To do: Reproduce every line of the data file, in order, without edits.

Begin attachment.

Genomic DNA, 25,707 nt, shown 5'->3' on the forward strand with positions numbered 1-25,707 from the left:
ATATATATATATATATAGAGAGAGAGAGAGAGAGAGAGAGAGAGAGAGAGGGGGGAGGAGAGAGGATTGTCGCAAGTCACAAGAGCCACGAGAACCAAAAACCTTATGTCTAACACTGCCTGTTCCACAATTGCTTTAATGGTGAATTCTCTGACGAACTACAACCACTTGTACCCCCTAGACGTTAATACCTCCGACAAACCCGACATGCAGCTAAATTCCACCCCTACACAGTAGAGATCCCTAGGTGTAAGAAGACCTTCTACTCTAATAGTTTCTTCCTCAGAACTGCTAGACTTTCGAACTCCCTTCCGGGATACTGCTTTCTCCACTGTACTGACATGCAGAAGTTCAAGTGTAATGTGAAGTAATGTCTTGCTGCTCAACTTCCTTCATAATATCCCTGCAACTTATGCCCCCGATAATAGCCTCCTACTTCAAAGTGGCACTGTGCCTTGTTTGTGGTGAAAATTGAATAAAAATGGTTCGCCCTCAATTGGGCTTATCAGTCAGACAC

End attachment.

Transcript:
Genomic DNA, 25,707 nt, shown 5'->3' on the forward strand with positions numbered 1-25,707 from the left:
ATATATATATATATATAGAGAGAGAGAGAGAGAGAGAGAGAGAGAGAGAGGGGGGAGGAGAGAGGATTGTCGCAAGTCACAAGAGCCACGAGAACCAAAAACCTTATGTCTAACACTGCCTGTTCCACAATTGCTTTAATGGTGAATTCTCTGACGAACTACAACCACTTGTACCCCCTAGACGTTAATACCTCCGACAAACCCGACATGCAGCTAAATTCCACCCCTACACAGTAGAGATCCCTAGGTGTAAGAAGACCTTCTACTCTAATAGTTTCTTCCTCAGAACTGCTAGACTTTCGAACTCCCTTCCGGGATACTGCTTTCTCCACTGTACTGACATGCAGAAGTTCAAGTGTAATGTGAAGTAATGTCTTGCTGCTCAACTTCCTTCATAATATCCCTGCAACTTATGCCCCCGATAATAGCCTCCTACTTCAAAGTGGCACTGTGCCTTGTTTGTGGTGAAAATTGAATAAAAATGGTTCGCCCTCAATTGGGCTTATCAGTCAGACAC